Clutch My Pearls, Maggie Brooks Goes Negative

The top ad is the sunshine and roses ad that Maggie Brooks released earlier this month, accompanied by the fanfare of a press release.

Be sure you have your smelling salts handy before you watch the bottom ad, because it is the kind of ad that Maggie’s campaign manager was calling “negative, divisive, and deceitful”. It is a bog-standard anti-incumbent ad, highlighting the number of times Slaughter voted for a House pay raise, and calling out every time that Slaughter voted to raise taxes (one of the votes was in 1993, so Maggie really revs up the wayback machine in this ad). As with Louise’s ad highlighting the issues in Maggie’s tenure as County Executive, these are for the most part all facts, except when Brooks characterizes cap and trade as a massive tax hike, which is false.

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Boom Goes Louise’s First “Negative” Ad

Louise Slaughter sets the tone I think we were all expecting with this ad. It’s a laundry list of Maggie Brooks’ scandals. As far as I can tell, it’s accurate, and the Brooks campaign hasn’t disputed the content. Let’s see what Curt Smith says:

Political commentator Curt Smith, a former speechwriter for George H.W. Bush, said Slaughter is using the same approach and citing the same issues that Sandra Frankel did when she lost to Brooks last year. He said it’s early for such an ad to appear. “I’m somewhat surprised it is being tried by Louise knowing the approach has failed,” Smith said.

An early negative campaign works when two factors converge — a vulnerable incumbent and an unknown challenger, said Smith and Lovett. Incumbents will jump the gun to depict challengers in a negative light before they can define themselves. But that’s not the case in this race, Smith said.

“The voters do know her opponent,” Smith said. “By and large, every poll and election result shows that voters don’t think of Maggie Brooks as a dishonest person.”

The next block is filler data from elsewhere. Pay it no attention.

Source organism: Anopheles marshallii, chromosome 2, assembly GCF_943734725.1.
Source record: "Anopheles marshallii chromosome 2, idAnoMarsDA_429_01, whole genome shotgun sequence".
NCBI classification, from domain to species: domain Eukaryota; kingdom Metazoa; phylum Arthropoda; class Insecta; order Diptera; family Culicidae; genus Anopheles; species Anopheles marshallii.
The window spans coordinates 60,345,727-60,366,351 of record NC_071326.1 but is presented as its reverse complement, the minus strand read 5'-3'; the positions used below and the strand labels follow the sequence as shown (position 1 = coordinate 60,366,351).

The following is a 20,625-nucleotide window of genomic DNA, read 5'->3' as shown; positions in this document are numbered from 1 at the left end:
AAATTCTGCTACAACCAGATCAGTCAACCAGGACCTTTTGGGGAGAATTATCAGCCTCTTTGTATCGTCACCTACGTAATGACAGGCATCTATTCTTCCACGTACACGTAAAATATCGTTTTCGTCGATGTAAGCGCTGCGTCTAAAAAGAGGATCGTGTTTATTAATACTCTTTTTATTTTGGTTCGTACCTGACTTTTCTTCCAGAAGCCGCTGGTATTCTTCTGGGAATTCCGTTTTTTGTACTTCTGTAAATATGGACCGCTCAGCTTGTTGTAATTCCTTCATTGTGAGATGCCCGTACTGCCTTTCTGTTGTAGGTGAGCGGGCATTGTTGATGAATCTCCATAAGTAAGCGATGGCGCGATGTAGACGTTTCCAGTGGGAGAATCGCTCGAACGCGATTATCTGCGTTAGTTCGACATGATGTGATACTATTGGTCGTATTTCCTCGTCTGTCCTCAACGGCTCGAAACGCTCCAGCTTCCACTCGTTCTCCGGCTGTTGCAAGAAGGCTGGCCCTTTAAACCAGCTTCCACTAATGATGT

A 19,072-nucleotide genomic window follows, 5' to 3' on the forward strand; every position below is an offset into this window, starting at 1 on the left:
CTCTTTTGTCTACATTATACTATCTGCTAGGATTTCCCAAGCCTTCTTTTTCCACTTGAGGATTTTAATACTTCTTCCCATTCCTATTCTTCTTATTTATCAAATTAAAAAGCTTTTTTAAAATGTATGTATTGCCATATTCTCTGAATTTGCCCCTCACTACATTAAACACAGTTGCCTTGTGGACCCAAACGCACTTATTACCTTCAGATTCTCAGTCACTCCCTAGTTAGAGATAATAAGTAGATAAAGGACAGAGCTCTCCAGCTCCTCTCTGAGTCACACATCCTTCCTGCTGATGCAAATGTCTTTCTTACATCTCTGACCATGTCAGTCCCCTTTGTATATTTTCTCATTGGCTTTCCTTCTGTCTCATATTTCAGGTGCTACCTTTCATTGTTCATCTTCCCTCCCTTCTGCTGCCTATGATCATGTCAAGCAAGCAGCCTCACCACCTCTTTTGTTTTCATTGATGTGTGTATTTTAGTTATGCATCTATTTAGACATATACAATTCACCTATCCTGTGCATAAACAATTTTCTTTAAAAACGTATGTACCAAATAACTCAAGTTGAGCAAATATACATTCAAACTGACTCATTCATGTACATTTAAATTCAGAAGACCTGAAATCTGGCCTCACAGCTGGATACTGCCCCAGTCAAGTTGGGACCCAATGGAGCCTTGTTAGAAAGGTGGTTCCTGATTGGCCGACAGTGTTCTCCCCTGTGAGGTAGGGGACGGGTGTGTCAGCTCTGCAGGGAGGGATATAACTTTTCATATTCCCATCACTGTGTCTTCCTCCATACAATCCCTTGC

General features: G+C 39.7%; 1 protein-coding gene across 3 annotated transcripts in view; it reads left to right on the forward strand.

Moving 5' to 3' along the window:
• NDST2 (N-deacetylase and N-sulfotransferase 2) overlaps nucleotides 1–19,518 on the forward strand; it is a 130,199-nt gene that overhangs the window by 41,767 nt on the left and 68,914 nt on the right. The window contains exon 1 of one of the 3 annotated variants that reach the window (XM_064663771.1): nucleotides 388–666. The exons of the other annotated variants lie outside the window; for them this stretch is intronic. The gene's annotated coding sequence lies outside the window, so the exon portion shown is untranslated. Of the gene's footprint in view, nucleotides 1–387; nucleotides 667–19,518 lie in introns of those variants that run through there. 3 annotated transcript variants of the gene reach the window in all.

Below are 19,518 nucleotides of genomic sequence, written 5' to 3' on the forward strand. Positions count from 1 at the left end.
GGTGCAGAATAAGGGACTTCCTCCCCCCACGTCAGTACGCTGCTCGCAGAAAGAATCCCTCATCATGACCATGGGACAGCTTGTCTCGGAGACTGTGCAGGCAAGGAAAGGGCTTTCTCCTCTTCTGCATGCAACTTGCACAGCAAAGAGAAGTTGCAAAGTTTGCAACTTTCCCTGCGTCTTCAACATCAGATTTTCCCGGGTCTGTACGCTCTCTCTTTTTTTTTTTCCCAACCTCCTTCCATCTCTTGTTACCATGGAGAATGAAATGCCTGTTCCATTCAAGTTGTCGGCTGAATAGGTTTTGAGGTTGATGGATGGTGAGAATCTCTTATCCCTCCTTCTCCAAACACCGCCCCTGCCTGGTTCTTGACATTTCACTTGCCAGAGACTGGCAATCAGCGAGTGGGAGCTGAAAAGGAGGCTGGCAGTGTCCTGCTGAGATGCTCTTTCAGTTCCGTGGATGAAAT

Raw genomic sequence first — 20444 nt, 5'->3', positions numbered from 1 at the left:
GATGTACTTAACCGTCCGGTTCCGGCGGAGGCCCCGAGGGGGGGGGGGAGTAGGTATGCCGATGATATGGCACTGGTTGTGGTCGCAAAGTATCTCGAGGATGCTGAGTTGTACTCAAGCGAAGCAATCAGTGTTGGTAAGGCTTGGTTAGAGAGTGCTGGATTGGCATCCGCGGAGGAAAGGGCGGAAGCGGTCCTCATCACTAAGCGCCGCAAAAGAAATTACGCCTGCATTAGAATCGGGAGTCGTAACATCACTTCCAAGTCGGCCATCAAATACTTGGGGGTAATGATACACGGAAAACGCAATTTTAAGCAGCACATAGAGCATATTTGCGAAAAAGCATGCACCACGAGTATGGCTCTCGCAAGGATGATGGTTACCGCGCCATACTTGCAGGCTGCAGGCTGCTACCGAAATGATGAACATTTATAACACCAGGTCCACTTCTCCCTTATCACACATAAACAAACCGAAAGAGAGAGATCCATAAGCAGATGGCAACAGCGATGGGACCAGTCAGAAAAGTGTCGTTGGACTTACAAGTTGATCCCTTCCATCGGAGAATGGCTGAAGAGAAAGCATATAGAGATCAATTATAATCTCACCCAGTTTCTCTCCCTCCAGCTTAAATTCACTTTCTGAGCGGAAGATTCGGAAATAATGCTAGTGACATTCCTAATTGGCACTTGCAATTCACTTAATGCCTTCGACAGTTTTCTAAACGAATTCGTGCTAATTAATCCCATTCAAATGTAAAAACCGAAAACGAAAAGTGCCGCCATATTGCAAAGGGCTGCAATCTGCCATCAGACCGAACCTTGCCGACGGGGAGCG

While there has been no recent public polling data on the race, “I think she senses trouble,” Smith said of Slaughter.

This sorry horseshit passes for “analysis” in the Democrat and Chronicle. Curt seems to forget, as usual, that the demographics in this race are completely different from the Brooks/Frankel contest. Of course, data is not Curt’s strong point, so, also as usual, he just makes up “trouble” out of whole cloth, even though no independent polling of this race has been released.

As for the bit of conventional wisdom that negative campaigns only work in the most rarefied of instances, donnez moi un break. The term “negative campaign” is so broad as to be meaningless, and it ignores the substance of the ad.

So let’s put away our smelling salts and look at the content of the ad in the context of this race. Brooks has been running almost entirely on her record as County Executive. Slaughter can either ignore that, and therefore tacitly agree that Brooks’ tenure as County Exec recommends her for Slaughter’s job, or Louise can disagree with it. Obviously, Louise disagrees, and this ad is the form her disagreement took. That’s why they call it a “campaign”, instead of a “cotillion” or a “Sunday drive in the park”. I expect we’ll see something similar from Brooks in the future. If it is as accurate as this ad, I think the voters in Monroe County will survive.

Obamacare Ads, Pro and Con

The US Chamber of Commerce is out with an ad reminding us that that Slaughter voted for Obamacare:

The CSEA is out with an ad reminding us that Maggie Brooks opposes Obamacare:

As with any ads released to the media and embedded in web pages, the question is whether they’re released to get some free media, or if someone’s going to pay to run them on actual TV stations. The CSEA ad is just red meat for its members, so I doubt it will be aired anywhere. The Chamber claims that it is buying some ad time, but my guess is that this, too, is a symbolic ad buy.

Update: Sean Carroll of 13-WHAM wrote to say that the Chamber ad is up and running in Rochester, certainly against Kathy Hochul from neighboring (current) NY-26.